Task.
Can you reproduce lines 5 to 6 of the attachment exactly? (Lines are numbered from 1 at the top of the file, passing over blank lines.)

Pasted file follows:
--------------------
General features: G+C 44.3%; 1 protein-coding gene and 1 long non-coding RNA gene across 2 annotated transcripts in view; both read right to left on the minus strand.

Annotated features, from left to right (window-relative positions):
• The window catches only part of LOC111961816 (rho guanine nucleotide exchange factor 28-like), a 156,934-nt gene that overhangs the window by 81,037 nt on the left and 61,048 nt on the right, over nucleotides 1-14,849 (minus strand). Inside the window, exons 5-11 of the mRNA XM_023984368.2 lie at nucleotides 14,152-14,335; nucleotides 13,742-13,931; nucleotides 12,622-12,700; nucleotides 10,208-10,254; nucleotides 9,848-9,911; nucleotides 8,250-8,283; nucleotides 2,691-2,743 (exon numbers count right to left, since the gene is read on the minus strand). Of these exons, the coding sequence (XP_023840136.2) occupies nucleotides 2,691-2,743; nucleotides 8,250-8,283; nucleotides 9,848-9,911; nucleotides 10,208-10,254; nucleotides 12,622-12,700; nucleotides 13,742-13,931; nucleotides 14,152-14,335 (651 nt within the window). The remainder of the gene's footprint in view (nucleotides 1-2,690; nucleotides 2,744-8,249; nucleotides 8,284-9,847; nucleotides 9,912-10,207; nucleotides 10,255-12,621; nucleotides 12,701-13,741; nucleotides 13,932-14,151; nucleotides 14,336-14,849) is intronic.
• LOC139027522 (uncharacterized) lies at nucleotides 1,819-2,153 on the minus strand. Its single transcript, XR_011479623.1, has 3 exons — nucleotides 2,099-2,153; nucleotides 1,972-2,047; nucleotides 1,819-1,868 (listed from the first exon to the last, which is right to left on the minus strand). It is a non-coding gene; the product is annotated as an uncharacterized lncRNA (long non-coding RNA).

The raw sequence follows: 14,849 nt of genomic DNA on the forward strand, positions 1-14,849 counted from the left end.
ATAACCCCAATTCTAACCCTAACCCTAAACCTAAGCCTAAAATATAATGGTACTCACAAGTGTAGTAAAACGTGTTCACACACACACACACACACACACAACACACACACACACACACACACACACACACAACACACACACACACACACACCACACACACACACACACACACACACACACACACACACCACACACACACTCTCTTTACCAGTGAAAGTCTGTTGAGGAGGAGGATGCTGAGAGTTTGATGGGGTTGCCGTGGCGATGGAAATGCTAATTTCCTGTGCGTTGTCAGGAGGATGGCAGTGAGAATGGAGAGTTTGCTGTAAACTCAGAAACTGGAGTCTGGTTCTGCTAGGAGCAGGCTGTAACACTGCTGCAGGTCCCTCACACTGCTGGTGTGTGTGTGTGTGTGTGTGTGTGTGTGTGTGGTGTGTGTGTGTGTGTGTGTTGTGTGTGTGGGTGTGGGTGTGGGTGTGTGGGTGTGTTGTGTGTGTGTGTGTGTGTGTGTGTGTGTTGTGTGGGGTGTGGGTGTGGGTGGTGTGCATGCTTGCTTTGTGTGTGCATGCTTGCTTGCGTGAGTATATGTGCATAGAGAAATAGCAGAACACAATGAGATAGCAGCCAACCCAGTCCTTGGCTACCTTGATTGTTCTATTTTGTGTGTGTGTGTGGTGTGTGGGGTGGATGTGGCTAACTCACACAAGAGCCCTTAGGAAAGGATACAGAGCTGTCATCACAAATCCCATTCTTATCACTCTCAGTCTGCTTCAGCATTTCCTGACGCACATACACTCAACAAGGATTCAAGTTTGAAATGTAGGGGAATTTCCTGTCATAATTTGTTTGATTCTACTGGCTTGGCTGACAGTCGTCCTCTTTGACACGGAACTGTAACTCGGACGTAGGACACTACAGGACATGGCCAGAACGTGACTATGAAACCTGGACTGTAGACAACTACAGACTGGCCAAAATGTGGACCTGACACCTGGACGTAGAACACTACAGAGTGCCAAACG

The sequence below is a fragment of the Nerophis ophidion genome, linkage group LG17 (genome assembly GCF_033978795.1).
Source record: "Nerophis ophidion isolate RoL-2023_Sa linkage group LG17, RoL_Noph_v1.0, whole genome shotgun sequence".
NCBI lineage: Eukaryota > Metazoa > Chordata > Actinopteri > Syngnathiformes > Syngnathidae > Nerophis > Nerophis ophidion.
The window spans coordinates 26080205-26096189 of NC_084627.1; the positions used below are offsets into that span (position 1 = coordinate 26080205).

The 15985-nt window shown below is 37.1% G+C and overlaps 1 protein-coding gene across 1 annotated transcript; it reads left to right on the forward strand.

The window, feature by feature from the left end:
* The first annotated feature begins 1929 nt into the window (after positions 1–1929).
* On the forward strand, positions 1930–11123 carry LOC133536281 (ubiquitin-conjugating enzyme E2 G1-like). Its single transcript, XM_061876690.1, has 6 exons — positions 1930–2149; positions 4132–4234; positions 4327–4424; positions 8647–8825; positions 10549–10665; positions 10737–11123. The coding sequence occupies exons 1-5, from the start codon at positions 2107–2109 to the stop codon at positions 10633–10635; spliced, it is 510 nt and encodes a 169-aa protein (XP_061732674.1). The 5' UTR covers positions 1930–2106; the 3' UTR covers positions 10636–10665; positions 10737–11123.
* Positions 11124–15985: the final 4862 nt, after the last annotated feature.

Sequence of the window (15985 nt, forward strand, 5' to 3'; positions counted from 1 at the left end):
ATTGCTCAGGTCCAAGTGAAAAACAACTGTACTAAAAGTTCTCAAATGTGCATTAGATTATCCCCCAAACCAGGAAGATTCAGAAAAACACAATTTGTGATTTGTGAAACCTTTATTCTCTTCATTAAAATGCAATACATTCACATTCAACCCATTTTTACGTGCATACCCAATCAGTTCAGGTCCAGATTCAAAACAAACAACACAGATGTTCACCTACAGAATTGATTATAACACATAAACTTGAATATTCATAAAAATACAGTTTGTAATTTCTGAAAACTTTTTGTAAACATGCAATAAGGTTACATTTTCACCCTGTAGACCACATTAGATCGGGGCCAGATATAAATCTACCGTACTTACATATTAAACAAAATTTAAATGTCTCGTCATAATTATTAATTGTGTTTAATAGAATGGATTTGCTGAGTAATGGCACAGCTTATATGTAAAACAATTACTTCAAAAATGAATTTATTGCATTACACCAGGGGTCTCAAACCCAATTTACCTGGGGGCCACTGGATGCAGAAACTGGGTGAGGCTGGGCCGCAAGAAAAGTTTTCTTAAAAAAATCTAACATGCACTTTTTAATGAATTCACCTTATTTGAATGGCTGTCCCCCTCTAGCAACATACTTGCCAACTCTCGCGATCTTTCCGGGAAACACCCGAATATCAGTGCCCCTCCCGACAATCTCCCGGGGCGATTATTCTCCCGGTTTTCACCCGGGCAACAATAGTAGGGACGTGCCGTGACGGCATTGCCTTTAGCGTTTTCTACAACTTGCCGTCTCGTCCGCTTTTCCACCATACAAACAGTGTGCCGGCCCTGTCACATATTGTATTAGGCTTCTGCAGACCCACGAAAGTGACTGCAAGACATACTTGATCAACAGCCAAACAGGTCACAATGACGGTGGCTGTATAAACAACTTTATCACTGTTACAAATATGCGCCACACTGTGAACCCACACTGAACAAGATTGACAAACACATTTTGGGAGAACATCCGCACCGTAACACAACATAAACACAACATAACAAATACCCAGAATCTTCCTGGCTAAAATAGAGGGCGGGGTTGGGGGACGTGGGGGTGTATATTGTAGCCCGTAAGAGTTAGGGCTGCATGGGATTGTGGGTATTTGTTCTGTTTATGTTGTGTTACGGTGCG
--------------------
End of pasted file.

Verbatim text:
The raw sequence follows: 14,849 nt of genomic DNA on the forward strand, positions 1-14,849 counted from the left end.
ATAACCCCAATTCTAACCCTAACCCTAAACCTAAGCCTAAAATATAATGGTACTCACAAGTGTAGTAAAACGTGTTCACACACACACACACACACACACAACACACACACACACACACACACACACACACAACACACACACACACACACACCACACACACACACACACACACACACACACACACACACCACACACACACTCTCTTTACCAGTGAAAGTCTGTTGAGGAGGAGGATGCTGAGAGTTTGATGGGGTTGCCGTGGCGATGGAAATGCTAATTTCCTGTGCGTTGTCAGGAGGATGGCAGTGAGAATGGAGAGTTTGCTGTAAACTCAGAAACTGGAGTCTGGTTCTGCTAGGAGCAGGCTGTAACACTGCTGCAGGTCCCTCACACTGCTGGTGTGTGTGTGTGTGTGTGTGTGTGTGTGTGTGGTGTGTGTGTGTGTGTGTGTTGTGTGTGTGGGTGTGGGTGTGGGTGTGTGGGTGTGTTGTGTGTGTGTGTGTGTGTGTGTGTGTGTTGTGTGGGGTGTGGGTGTGGGTGGTGTGCATGCTTGCTTTGTGTGTGCATGCTTGCTTGCGTGAGTATATGTGCATAGAGAAATAGCAGAACACAATGAGATAGCAGCCAACCCAGTCCTTGGCTACCTTGATTGTTCTATTTTGTGTGTGTGTGTGGTGTGTGGGGTGGATGTGGCTAACTCACACAAGAGCCCTTAGGAAAGGATACAGAGCTGTCATCACAAATCCCATTCTTATCACTCTCAGTCTGCTTCAGCATTTCCTGACGCACATACACTCAACAAGGATTCAAGTTTGAAATGTAGGGGAATTTCCTGTCATAATTTGTTTGATTCTACTGGCTTGGCTGACAGTCGTCCTCTTTGACACGGAACTGTAACTCGGACGTAGGACACTACAGGACATGGCCAGAACGTGACTATGAAACCTGGACTGTAGACAACTACAGACTGGCCAAAATGTGGACCTGACACCTGGACGTAGAACACTACAGAGTGCCAAACG